Around 5:30 we packed up our picnic in our beloved green market wheely thing and headed to the metro. One block later we notice that one of the wheels is a bit wonky and upon further investigation I see that the wheel is in fact cracked – probably during the flight over here- and will not survive many more market trips – if not the adventure that lay before us this evening. So off we go pulling the food ever so gently onto line 8 which will take us directly to the Champ de Mars. It couldn’t have been easier. We arrived around 6:00 pm to find that the French really pack it in when it comes to public lawn events. We walked up the center with the Eiffel Tower rising above us until we came to a crossing which was meant for passage between the grassy spots but people seemed to be putting down blankets there – so as they say, “when in Rome”. We put down our blanket and did not unpack the picnic quite yet as we were waiting for les gendarmes to tell us to move-it or lose-it but they did not – they just walked on past in their packs of blue, chatting and smoking away. More groups filled in around us and then as space got really tight people decided the 1.5 feet between us and other groups were attractive places to set up camp and so they squeezed themselves in too. Now I know why the French keep their butts so small.

The concert started with a guy named Christoph something or other and he was fantastic. A French Jason Mraz if you will. The main event was Johnny Halladay and was an apparent gift – un vrai cadeau- from Sarkozy. The crowed was expected to be larger than usual this year for the feu d’artifice (fireworks) because of this guy and when he came out on stage everyone went nuts. SJ took one look at him and turned to me and said “he should be in Vegas.” An aging rockstar, clearly full of botox and collagen, dressed in all black sparkles who proceeded to sing hit after hit that the French swooned and sang along to. Everyone there knew every word to every song. And so did we, just in English. Every song was some American hit from one time or another just remade into a French version. It was hilarious. I have video. We decided he was just a clepto version of Neil Diamond. Very popular with all age groups and you could tell there was a bit of nostalgia for everyone with his music. It’s just that it wasn’t really his music.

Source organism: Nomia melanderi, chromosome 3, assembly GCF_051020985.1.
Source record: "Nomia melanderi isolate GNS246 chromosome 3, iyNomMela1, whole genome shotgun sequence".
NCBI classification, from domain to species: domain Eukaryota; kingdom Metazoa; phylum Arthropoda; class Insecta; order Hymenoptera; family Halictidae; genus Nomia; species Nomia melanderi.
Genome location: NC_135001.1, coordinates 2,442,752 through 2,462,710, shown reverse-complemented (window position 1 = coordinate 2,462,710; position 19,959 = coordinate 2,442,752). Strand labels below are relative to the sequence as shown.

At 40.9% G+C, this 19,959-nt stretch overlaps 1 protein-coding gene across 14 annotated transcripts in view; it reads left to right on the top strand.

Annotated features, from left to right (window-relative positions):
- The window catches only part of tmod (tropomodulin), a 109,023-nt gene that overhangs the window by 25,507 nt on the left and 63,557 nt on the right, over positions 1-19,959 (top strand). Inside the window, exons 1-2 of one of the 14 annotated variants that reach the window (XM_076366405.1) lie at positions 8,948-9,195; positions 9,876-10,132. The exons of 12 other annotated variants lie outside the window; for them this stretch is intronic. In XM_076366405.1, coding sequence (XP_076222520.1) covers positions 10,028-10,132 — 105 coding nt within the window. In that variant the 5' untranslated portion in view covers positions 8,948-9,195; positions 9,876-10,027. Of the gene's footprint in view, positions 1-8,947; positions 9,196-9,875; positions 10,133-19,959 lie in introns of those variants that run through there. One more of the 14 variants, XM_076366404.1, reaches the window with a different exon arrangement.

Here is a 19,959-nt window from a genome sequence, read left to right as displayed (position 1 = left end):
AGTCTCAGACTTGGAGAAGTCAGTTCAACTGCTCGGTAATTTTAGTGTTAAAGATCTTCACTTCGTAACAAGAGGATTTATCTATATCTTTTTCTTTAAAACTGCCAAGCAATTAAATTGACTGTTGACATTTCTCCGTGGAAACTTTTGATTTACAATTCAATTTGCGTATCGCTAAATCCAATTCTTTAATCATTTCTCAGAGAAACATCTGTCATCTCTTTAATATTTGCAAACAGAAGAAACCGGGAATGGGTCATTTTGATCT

After Johnny sang for over 2.5 hours, we were given the biggest light show of our lives. It is the 120th anniversary of the Eiffel Tower so they did a show that highlighted themes from each of the time periods the Tower has witnessed. The roaring 20’s, the hippie 60’s etc. Not only were the fireworks set off from the Tower itself, but there was a light show projected onto the Tower that was incredible. At times it made the tower look like it was dancing or for the 60’s theme they made the tower look like it was covered in flowers. It was unlike anything I have ever seen and when I think back to it I am sure that it made the next part of the evening worthwhile.

The show ended at 11:15 pm (fireworks could not start until 10:45 b/c it isn’t really dark until then and even then it isn’t pitch black) and the crowds bolted. I said earlier about the parade that there were more people in one place than I had ever seen before – well I now take that back. The crowd leaving the Champ de Mars was beyond words. A literal sea of people flooded the streets for blocks and blocks and blocks. It took us 2 hours to get home – most of that time walking. Each metro station we came to appeared to be vomiting people so we didn’t even try to get on a train until we were in another arrondisment and close to the river. Luckily we found a station that was not too crowded and were able to squeeze onto a train. We had to change once and with two kids and oh yeah, that breaking market wheely, it proved very difficult. We finally got back onto a line 8 and survived the trip back home – barely. After dragging that market bag across Paris for 2 hours, the little wheel snapped off as we crossed the street onto our block.

So now both of my munchkins are up and I am going to now feed and bathe them…..

A plus tard…

1 comment:

Chatty Cricket said...